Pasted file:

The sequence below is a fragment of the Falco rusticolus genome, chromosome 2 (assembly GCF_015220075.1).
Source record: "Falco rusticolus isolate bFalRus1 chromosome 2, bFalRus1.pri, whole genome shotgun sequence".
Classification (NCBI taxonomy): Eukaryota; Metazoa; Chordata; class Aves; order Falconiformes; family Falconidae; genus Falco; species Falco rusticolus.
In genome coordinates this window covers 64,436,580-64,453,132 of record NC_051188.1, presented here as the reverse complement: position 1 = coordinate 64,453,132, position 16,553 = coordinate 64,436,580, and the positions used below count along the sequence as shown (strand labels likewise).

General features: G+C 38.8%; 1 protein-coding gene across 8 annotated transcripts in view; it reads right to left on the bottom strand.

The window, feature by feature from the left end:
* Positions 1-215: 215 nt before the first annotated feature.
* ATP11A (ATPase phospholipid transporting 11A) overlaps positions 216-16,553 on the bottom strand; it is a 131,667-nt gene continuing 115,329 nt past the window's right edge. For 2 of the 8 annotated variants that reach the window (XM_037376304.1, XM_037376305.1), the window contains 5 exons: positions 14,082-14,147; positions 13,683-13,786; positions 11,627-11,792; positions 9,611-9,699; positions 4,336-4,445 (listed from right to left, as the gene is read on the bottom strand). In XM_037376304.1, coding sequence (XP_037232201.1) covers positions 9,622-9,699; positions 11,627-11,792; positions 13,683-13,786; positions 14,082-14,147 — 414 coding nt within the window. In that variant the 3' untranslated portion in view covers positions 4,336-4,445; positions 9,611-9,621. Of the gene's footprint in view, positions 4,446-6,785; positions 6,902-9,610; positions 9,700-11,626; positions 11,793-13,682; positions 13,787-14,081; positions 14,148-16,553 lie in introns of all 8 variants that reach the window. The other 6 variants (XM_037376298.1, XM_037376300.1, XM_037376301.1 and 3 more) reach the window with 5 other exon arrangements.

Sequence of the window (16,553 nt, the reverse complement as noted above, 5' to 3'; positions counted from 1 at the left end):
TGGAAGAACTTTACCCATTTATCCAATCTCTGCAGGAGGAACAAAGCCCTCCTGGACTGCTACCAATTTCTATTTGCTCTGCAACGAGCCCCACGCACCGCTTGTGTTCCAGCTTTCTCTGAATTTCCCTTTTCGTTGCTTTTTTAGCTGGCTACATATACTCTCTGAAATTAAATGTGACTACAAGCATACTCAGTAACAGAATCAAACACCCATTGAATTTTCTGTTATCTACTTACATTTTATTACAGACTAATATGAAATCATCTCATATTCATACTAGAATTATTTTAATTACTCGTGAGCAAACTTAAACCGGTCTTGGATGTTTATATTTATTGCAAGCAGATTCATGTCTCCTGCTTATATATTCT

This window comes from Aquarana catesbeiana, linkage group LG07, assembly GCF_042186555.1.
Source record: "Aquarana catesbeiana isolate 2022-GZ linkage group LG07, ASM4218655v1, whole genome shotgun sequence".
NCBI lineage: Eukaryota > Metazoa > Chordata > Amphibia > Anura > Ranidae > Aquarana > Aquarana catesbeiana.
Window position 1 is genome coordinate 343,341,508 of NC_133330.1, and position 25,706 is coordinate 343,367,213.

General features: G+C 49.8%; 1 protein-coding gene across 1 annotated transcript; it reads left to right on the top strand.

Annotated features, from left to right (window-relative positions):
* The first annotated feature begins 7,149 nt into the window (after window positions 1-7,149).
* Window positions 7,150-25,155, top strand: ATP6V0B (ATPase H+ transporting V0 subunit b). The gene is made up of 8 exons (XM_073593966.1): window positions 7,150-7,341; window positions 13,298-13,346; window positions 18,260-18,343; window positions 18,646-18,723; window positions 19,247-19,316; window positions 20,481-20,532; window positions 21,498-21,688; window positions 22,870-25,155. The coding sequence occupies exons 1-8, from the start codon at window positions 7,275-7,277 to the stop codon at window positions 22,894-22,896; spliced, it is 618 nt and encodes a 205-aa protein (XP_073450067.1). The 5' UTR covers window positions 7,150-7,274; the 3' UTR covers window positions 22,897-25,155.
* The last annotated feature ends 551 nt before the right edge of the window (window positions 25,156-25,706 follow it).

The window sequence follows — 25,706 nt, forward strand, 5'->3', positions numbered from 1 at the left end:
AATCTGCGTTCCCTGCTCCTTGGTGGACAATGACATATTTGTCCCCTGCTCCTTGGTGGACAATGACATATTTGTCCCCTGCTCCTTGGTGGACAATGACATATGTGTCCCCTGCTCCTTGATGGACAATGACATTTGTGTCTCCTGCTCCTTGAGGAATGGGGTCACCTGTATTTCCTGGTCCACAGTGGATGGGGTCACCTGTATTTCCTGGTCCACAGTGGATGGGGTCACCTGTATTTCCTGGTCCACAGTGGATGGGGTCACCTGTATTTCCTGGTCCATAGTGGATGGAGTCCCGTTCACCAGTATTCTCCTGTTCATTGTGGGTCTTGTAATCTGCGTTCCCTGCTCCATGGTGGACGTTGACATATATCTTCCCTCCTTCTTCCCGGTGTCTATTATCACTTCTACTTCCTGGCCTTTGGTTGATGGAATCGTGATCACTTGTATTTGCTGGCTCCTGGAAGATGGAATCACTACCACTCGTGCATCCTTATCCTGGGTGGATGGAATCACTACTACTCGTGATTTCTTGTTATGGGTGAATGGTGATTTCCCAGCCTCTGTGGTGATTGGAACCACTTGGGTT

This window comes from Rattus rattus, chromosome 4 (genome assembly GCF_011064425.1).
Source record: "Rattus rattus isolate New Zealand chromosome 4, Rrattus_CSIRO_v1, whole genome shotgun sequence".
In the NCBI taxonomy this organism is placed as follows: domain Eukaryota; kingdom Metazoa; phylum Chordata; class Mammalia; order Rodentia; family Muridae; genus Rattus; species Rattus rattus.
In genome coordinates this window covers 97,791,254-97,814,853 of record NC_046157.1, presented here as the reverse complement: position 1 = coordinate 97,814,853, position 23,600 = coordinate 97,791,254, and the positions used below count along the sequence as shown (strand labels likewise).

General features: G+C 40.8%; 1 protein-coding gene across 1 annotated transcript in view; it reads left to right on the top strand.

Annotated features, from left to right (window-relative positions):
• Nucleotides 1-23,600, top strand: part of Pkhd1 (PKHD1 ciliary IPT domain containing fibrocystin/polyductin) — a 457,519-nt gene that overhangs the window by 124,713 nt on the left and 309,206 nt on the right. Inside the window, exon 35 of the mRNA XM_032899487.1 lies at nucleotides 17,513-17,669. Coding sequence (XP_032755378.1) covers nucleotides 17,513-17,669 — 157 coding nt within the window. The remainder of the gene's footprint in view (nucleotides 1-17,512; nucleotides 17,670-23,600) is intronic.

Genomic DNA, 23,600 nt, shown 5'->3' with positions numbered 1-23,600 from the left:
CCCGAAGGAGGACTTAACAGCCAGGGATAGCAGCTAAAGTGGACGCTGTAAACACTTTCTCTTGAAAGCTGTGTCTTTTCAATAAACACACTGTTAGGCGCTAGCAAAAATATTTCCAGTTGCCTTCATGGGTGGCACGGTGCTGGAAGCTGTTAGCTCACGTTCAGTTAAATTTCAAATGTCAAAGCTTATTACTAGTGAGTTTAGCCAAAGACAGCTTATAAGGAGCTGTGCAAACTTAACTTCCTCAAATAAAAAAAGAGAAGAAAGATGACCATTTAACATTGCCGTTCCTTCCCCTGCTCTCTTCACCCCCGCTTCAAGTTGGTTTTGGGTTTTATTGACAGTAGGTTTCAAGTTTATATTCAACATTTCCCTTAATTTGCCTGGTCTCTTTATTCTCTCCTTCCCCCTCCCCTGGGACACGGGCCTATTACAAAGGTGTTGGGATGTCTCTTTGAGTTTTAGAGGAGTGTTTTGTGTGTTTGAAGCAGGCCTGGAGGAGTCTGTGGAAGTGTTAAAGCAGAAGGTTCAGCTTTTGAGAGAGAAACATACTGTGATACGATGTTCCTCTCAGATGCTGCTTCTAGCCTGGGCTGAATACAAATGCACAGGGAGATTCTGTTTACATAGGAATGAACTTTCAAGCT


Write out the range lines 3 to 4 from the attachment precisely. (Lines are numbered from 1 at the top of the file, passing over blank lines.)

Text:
Classification (NCBI taxonomy): Eukaryota; Metazoa; Chordata; class Aves; order Falconiformes; family Falconidae; genus Falco; species Falco rusticolus.
In genome coordinates this window covers 64,436,580-64,453,132 of record NC_051188.1, presented here as the reverse complement: position 1 = coordinate 64,453,132, position 16,553 = coordinate 64,436,580, and the positions used below count along the sequence as shown (strand labels likewise).